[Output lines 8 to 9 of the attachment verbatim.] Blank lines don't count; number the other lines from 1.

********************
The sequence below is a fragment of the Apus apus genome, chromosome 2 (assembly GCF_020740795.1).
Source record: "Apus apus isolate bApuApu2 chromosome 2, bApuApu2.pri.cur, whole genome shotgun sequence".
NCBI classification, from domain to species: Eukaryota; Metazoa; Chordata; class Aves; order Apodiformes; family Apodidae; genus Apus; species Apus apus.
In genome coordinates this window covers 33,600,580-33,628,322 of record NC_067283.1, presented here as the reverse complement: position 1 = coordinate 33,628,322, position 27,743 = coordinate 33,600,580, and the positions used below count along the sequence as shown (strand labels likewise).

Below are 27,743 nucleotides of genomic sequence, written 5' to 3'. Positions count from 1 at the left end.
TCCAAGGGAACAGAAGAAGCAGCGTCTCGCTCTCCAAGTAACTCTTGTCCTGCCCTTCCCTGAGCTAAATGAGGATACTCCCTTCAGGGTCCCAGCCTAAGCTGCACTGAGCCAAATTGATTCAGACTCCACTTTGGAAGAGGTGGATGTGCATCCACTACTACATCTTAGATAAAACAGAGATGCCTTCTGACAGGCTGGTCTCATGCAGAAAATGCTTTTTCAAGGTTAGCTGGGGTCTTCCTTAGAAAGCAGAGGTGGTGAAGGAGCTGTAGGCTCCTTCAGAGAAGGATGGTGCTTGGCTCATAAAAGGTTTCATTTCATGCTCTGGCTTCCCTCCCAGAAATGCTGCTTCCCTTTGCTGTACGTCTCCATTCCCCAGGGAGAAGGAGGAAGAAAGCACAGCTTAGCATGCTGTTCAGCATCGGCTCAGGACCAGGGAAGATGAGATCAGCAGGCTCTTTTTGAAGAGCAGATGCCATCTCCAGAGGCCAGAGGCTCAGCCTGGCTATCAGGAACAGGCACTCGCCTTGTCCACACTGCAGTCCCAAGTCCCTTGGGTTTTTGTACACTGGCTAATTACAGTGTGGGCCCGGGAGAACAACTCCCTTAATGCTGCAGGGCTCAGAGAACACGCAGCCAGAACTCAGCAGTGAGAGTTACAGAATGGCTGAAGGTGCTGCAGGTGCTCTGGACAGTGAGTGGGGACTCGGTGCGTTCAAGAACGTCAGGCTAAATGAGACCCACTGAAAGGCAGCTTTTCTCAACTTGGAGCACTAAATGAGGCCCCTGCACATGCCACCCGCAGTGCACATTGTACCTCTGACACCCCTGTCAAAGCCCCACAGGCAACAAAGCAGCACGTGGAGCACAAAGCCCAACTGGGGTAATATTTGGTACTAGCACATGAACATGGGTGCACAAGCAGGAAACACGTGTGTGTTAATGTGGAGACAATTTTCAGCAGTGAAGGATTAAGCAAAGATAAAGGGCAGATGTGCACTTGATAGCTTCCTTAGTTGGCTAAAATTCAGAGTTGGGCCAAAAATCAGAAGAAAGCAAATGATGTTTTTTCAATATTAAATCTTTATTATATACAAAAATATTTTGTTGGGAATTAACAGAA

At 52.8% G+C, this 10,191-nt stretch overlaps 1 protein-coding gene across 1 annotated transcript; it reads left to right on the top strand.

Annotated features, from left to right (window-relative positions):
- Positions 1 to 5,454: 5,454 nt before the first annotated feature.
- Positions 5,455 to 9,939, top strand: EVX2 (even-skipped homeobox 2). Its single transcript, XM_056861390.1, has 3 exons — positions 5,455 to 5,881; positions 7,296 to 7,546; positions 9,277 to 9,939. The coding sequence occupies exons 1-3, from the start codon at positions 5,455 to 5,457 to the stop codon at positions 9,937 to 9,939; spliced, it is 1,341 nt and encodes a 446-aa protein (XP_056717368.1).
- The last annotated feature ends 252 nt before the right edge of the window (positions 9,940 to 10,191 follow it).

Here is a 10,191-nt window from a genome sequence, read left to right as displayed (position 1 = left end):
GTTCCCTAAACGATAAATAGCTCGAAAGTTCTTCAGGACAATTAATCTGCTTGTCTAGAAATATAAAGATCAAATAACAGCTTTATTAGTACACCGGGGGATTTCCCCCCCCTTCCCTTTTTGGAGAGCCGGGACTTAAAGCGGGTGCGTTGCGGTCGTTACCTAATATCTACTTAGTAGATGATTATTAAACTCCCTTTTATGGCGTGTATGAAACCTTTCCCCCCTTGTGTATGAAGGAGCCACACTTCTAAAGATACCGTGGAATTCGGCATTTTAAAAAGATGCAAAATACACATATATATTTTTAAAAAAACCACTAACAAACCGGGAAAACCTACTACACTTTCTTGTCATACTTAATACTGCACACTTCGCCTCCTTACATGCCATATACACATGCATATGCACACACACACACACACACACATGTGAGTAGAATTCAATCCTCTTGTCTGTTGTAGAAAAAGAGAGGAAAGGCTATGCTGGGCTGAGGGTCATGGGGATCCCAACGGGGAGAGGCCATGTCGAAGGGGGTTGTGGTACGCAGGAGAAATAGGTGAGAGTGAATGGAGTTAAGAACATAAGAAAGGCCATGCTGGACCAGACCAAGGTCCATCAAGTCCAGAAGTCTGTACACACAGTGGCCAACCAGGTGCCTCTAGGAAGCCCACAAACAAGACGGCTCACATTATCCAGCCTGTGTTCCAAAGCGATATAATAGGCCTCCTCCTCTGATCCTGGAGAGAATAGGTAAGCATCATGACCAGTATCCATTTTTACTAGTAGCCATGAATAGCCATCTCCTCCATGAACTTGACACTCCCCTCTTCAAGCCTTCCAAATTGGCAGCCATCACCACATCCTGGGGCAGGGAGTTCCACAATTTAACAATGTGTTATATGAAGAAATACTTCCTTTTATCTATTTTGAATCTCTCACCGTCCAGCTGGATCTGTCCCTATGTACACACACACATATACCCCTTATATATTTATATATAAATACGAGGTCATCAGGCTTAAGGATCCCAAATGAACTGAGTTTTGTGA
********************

Annotated features, from left to right (window-relative positions):
- Positions 1 to 5,454: 5,454 nt before the first annotated feature.